King Corn

Call me a nerd (it wouldn’t be the first time), but one of the things I really like to do is watch documentaries.  There are so many good ones out there, on all different topics, from prisons, to life in Alaska, to how factories work, and I find them really interesting.  Not only do I like to know what I’m talking about when I talk to other people, but I also just find it fun to learn about the world around me.

Obviously, some of my favorite documentaries to watch center around food, the food industry (farming, manufacturing, distribution, the use of chemicals, etc.), and health, and the other day I heard about a new one called King Corn, which was all about corn farming. 

King Corn follows two guys from Boston who move to rural Iowa to farm corn, and it’s really interesting to see how it goes from seed to plate.  I knew corn was in pretty much every single thing we eat, but I never really knew the specifics behind it.  Did you know you can’t even eat corn straight from the field anymore?  (Or wouldn’t want to, anyway.) 

Farming has evolved in so many tremendous ways over the last century, which is great in some respects; we can now produce food for way more people in way less time and with way less resources.  But at the same time – did you read the part where I said that the corn is inedible right out of the field?  It has to be processed into compounds that we can eat, and then it’s added to pretty much every packaged food in the grocery store – often as sugar.  And it’s fed to most of the animals that you buy in the grocery store too.  So you may not think you eat a lot of corn… but you probably do.

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And maybe you’re thinking: so what’s the problem?  Corn is a vegetable; it’s good for you. 

Well, that’s debatable. 

Most corn produced today is genetically modified and pumped with all kinds of chemicals that allow it to grow as fast and as easily as it does.  It’s cheap to process corn into sugar (like high fructose corn syrup) and other additives, and its cheap to make soda and snack cakes and other junk food that contains these corn by-products.  In turn, that means it’s cheap to buy these products, so people do.  Take your typical meal from McDonald’s: hamburger meat is highly-processed meat from corn fed cows, French fries are often fried in corn oil, and soda’s main ingredient is high fructose corn syrup.

The problem is, like one expert discussed, we’ve come a long way with so called “advancements” in the food industry, but when we genetically modify crops to maximize efficiency, we eliminate the nutrition.  High fructose corn syrup has virtually no nutritional value, and yet it’s in practically every [processed] food we eat.  (Check out this article if you want to see all the things corn is found in.  I bet some of them will surprise you.)  With that in mind, is it really any wonder why the rate of diabetes is so high in this country?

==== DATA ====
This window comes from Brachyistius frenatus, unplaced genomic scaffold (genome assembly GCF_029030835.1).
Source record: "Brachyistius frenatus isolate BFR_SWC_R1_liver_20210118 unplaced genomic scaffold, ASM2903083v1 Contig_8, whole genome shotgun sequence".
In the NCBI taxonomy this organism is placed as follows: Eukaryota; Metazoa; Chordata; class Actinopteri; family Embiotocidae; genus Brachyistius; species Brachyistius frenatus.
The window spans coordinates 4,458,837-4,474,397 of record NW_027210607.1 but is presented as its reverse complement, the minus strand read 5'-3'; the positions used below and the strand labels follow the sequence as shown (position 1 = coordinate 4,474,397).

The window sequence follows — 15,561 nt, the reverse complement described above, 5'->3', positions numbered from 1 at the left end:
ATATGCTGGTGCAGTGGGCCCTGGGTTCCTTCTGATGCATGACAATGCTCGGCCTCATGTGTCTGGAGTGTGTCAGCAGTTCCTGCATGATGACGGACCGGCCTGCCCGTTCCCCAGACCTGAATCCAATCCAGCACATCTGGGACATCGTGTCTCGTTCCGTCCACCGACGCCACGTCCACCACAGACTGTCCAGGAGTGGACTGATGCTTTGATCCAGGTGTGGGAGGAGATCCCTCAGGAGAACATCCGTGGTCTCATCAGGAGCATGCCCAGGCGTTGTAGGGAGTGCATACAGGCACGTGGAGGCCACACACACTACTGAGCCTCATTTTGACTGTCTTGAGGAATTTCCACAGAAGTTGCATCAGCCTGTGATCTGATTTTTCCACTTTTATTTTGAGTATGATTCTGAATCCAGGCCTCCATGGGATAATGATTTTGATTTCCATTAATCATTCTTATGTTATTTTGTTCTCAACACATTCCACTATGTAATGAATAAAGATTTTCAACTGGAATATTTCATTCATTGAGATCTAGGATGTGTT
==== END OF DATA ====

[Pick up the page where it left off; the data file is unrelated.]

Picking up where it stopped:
But the problem is not just with the food; there is a much larger issue as well.  Government subsidies fund the surplus production of cheap corn by paying farmers to produce it.  So basically, that means we subsidize Happy Meals, but we don’t subsidize healthy ones.

Back in the day, people paid twice as much for their food as we do now. So it’s easy to see why they dedicated their lives to making food production easier and cheaper.  But it used to be a family operation, and now it’s a commercial one. We spend less income on food than any generation in history, and fewer people are needed to produce it, but we’re also the fattest, sickest, unhealthiest generation yet.  Sure, we live in the age of plenty, but we might live in a time where abundance actually brings too much.

So what’s the point of all this? 

I’m not saying don’t eat corn. 

Let’s face it, almost all of the food we eat now has been genetically modified from it’s original form to make it cheaper, easier to produce, and better tasting, and most vegetables are sprayed with chemicals.  We need to be able to feed a lot of people, and we can’t all afford to eat local, organic foods 100% of the time.

But what I am saying is: do your research.  Know what you’re putting into your body, where your food comes from, and the impact it has on your own well-being and the world around you. 

Read the labels, and if you don’t know what the ingredients are… put it back. 

When you know better, you do better!

Questions:

What are your thoughts on all of this?

What are some of your favorite documentaries (food or otherwise)?

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4 Comments on “King Corn”

  1. This relates to the book omnivore’s dilemma by Michael pollen, part of the curriculum I’m trying to teach my students right now. It’s so important to know what’s in our food. I many people don’t even give it a second thought, and act like I’m the weird one cause I go to a farm to buy grass fed meat.

  2. King Corn is a good one, but my favorites are still Food Inc. and Forks Over Knives. I think I have read just about every food documentary book out there, so I am proudly a food obsessed gal as well! : )


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